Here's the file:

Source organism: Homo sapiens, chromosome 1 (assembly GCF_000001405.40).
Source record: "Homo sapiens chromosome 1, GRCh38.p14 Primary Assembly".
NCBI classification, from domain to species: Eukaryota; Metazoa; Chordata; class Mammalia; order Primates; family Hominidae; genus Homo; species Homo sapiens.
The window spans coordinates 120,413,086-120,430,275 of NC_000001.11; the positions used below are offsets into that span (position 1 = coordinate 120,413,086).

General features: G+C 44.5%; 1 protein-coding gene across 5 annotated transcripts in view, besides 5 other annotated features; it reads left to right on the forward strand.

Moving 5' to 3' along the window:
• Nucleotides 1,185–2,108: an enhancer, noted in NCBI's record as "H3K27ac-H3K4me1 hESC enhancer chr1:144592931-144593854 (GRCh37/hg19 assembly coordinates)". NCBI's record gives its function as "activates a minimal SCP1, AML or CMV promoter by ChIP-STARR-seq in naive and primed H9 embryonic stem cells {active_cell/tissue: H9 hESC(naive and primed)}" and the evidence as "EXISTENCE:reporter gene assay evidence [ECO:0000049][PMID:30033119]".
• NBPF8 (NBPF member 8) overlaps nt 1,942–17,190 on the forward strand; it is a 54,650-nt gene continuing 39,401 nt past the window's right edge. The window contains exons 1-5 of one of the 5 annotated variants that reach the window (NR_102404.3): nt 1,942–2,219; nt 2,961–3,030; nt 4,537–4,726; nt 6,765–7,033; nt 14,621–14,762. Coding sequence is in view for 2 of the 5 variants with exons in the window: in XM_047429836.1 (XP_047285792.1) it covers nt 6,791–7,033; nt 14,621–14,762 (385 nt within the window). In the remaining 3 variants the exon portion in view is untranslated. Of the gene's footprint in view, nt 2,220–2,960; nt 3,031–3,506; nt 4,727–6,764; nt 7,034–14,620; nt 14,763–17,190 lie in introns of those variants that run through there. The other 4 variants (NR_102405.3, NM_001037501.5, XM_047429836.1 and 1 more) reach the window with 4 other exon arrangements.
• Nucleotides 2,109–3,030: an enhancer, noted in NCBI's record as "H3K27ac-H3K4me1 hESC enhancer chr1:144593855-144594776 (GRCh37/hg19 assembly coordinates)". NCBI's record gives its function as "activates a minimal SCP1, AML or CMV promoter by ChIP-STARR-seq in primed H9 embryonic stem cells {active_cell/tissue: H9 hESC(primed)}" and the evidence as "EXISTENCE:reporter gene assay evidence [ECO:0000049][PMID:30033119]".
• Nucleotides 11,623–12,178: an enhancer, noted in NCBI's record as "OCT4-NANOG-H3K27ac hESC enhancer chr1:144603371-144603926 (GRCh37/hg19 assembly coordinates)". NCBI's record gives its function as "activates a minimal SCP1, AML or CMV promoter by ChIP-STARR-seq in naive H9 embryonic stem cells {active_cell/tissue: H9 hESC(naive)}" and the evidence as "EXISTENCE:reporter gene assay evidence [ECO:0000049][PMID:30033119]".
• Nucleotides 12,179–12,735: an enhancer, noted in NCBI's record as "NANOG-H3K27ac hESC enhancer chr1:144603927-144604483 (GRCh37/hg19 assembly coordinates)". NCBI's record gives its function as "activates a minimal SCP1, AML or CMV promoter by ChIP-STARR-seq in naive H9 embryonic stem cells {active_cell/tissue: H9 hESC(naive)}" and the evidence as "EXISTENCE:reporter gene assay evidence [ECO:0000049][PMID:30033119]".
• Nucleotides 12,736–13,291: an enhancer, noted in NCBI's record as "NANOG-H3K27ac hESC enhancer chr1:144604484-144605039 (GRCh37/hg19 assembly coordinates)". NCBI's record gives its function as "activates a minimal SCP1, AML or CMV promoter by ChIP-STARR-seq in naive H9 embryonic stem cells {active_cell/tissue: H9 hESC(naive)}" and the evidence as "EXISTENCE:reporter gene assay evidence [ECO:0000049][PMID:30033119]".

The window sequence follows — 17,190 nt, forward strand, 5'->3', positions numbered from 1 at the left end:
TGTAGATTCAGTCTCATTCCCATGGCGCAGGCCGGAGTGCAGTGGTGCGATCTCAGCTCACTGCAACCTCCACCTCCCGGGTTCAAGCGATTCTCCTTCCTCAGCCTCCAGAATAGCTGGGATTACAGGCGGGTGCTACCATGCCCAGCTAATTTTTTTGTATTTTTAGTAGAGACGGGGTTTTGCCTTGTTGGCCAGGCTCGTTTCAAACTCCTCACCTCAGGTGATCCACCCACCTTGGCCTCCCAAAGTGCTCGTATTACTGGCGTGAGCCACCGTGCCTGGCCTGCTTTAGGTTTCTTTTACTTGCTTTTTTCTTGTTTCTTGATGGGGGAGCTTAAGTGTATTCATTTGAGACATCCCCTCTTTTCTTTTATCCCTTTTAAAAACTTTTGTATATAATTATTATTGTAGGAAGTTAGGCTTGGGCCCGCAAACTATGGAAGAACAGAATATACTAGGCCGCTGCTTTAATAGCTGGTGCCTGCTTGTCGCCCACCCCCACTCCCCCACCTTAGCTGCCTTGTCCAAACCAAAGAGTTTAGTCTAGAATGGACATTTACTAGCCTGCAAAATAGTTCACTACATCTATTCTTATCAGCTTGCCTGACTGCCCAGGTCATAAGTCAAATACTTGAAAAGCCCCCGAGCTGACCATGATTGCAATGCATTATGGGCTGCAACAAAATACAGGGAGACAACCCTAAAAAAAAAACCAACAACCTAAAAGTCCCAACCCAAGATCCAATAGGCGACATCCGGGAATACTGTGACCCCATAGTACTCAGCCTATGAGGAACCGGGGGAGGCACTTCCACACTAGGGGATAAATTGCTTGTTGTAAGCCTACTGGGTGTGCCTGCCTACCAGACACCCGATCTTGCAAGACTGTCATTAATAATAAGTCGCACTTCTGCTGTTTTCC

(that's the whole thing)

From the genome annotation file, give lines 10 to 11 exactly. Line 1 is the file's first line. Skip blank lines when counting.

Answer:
• Nucleotides 11,623–12,178: an enhancer, noted in NCBI's record as "OCT4-NANOG-H3K27ac hESC enhancer chr1:144603371-144603926 (GRCh37/hg19 assembly coordinates)". NCBI's record gives its function as "activates a minimal SCP1, AML or CMV promoter by ChIP-STARR-seq in naive H9 embryonic stem cells {active_cell/tissue: H9 hESC(naive)}" and the evidence as "EXISTENCE:reporter gene assay evidence [ECO:0000049][PMID:30033119]".
• Nucleotides 12,179–12,735: an enhancer, noted in NCBI's record as "NANOG-H3K27ac hESC enhancer chr1:144603927-144604483 (GRCh37/hg19 assembly coordinates)". NCBI's record gives its function as "activates a minimal SCP1, AML or CMV promoter by ChIP-STARR-seq in naive H9 embryonic stem cells {active_cell/tissue: H9 hESC(naive)}" and the evidence as "EXISTENCE:reporter gene assay evidence [ECO:0000049][PMID:30033119]".